A novel hydrogel-based skin that can sense touch


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by Ingrid Fadelli , Tech Xplore

During damage detection trials, the researchers’ hydrogel-based skin became injured. Hardman, Thuruthel, and Iida deserve credit.
Roboticists have been working for decades to create robots that, in terms of appearance and functionality, are quite similar to humans. Recent breakthroughs in technology, like as the introduction of more sophisticated sensors and pliable artificial skins, have created exciting new avenues for the development of robotic systems that resemble humans.

A novel hydrogel-based skin was recently developed by researchers at the University of Cambridge’s Bio-Inspired Robotics Lab. This skin could enable robots to mimic human touch perception by detecting an object’s tactile characteristics. This extremely flexible skin, which was described in a work that was published in Materials Today Electronics, uses a model-free computational technique together with a series of electrodes to reconstruct tactile stimuli.

One of the researchers who conducted the study, David Hardman, told TechXplore that “researchers all over the world have been interested in how robots can be manufactured from flexible and stretchable materials recently.” “These’soft’ robots can perform jobs that are extremely challenging for typical ‘rigid’ robots, and they are safer to work with because they don’t damage the objects they interact with. But in order to fully benefit, every part of a robot—including its sensors—must be soft.”

Hardman and his colleagues set out to design a stretchable sensing material that could sense objects or human touch, monitor its surrounding environment, and identify damage—all while taking inspiration from human skin. Their synthetic skin is built upon a hydrogel, which is a material that is insoluble in water and contains water inside it) coupled with an electrode-based hardware system.

“We use a specially developed sensorized hydrogel as the basis of our skin, since this is biodegradable, customizable, and very stretchable,” said Hardman. “We combine this with Electrical Impedance Tomography (EIT) equipment, which applies currents and measures voltages using electrodes at the skin’s edge to provide information about the condition of the skin. We attempt to determine whether the skin has been harmed or where it has been touched by using these voltages.”

The experimental setup of the team. A robotic arm was used to probe a sensorized hydrogel skin, and electrodes placed around the skin’s edge were used to gather a range of measurements. Hardman, Thuruthel, and Iida deserve credit.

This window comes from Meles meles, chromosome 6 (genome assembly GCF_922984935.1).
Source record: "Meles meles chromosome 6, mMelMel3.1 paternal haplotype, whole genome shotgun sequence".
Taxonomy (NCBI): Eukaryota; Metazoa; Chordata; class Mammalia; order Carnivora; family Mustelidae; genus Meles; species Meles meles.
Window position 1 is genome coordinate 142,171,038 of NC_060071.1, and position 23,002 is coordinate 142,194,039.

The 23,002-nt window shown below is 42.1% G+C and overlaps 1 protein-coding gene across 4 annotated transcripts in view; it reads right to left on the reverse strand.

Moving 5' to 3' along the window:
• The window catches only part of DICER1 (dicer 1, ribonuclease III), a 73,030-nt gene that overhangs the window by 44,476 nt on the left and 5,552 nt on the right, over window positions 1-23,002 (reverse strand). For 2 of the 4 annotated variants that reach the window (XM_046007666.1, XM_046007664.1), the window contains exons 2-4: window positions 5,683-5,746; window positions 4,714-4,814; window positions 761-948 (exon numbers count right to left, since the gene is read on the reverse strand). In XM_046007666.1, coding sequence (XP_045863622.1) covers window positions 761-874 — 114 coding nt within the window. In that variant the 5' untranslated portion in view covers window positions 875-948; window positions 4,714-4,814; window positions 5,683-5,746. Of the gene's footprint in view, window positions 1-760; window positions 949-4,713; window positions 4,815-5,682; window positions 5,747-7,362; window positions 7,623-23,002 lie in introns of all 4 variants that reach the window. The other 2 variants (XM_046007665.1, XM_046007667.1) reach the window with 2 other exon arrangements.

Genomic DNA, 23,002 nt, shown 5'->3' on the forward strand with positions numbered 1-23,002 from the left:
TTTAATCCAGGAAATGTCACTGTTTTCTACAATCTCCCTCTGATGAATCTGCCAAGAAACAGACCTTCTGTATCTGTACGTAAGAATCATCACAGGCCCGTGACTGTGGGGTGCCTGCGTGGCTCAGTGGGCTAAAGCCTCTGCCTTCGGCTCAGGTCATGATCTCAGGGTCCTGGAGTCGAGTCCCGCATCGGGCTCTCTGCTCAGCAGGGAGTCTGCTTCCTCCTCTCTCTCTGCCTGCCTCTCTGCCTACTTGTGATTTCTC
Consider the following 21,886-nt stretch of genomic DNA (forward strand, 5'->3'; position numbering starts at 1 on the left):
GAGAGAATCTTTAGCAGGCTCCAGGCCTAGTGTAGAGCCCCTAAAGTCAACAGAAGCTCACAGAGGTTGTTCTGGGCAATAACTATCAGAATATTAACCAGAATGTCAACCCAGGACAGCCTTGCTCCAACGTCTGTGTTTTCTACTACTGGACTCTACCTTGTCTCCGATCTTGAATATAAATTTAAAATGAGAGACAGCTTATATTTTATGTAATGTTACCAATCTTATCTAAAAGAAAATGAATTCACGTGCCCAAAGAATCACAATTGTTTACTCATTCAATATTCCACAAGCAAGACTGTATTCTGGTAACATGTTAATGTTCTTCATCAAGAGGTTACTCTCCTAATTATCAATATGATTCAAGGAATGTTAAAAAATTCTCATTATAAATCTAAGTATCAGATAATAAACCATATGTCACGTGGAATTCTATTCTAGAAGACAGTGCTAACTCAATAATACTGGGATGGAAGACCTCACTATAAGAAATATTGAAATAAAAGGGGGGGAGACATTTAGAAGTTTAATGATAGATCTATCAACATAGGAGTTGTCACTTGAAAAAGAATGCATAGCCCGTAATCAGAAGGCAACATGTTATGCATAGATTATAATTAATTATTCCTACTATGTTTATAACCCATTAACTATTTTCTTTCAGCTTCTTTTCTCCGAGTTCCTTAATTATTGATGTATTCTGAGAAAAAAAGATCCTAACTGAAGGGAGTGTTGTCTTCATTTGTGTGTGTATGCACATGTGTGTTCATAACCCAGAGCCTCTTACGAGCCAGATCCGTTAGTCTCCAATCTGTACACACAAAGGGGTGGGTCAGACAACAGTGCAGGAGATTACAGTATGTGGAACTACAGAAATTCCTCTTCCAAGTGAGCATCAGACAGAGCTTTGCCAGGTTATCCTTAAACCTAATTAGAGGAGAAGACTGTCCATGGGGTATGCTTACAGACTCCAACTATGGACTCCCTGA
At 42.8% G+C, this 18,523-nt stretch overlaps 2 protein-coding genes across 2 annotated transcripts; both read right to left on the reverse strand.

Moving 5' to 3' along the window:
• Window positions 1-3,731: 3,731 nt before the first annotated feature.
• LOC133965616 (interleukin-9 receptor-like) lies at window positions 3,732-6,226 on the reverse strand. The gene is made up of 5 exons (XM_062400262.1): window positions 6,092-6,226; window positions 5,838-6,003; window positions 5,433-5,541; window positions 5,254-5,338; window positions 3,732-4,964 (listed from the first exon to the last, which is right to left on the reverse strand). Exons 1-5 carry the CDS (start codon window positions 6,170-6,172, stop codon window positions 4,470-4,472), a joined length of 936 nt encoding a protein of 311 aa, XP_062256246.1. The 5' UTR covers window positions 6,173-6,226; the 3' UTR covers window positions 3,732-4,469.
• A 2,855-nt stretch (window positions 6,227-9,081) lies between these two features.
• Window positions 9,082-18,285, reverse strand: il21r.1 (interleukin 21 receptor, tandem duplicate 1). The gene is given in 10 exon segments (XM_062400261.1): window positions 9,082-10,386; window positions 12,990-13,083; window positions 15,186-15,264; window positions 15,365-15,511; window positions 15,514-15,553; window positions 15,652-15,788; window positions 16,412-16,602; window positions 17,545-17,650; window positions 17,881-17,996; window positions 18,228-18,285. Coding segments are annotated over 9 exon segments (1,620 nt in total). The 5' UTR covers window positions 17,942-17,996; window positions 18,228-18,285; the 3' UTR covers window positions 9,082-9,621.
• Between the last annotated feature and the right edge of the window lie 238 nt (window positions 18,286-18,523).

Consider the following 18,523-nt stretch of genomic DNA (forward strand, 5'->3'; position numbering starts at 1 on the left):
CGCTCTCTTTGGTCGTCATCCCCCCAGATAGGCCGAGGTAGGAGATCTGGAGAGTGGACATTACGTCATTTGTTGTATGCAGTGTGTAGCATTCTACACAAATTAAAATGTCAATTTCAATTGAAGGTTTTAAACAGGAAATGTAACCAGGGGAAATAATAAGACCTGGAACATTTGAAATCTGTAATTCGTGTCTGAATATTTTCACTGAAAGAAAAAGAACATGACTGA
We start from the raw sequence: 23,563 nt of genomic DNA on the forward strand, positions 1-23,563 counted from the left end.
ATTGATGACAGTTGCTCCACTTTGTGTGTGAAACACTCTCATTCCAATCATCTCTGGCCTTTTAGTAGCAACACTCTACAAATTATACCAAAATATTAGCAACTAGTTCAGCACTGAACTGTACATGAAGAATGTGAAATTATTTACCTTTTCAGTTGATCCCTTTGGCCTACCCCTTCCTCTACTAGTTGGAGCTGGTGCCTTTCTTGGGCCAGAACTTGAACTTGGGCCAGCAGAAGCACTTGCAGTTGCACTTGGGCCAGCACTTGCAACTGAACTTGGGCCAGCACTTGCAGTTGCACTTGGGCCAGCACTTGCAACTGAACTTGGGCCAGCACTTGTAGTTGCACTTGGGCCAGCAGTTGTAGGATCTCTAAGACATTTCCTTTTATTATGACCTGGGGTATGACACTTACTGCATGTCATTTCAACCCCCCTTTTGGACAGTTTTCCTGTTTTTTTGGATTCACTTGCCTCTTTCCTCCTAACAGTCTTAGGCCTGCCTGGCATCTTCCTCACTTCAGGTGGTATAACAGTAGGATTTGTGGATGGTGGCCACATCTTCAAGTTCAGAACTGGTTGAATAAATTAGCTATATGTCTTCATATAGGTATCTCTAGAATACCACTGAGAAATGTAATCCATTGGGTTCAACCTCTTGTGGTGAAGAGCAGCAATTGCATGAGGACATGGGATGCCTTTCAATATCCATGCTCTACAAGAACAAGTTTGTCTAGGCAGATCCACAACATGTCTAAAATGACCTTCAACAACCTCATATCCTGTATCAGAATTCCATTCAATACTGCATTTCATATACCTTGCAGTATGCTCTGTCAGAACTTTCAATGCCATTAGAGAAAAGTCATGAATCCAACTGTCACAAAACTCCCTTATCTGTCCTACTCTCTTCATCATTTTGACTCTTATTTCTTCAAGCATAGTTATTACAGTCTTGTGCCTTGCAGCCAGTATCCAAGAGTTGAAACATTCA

Using a modest quantity of real-world data, Hardman and colleagues developed deformation maps for their hydrogel-based system, as opposed to most existing artificial skins that analyze the data gathered by electrodes using a typical neural network-based architecture. Their method achieved an average resolution of 12.1 mm over a 170 mm circular skin in initial evaluations, greatly outperforming an artificial skin system based on traditional neural networks.

“Combining electrical impedance tomography technologies with functional sensorised skins results in a set of problems which are very hard to solve using purely mathematical approaches,” stated Hardman. We’ve shown how to significantly simplify this by incorporating a tiny bit of actual data from the real world into our computations. As a result, we can now begin to address applications that would be unimaginable with an analytical approach by covering our robots’ whole surface in soft touch sensors.”

To date, Hardman and associates have evaluated the feasibility of their hydrogel-based skin for three major practical uses: damage localization or detection, environmental monitoring, and recognition of various tactile inputs. All three of these tasks were completed successfully by their system, indicating that it could be employed  to enhance the capabilities of soft robotic systems designed to tackle different missions.

“We are currently working on improving the shape and size of the skins so that they can be used to sense much more complex stimuli,” said Hardman. “For example, if the skin were applied onto a robotic hand we would like it to sense not only the location and force of touches to the skin, but also the position of each finger and whether the hand has been damaged.”


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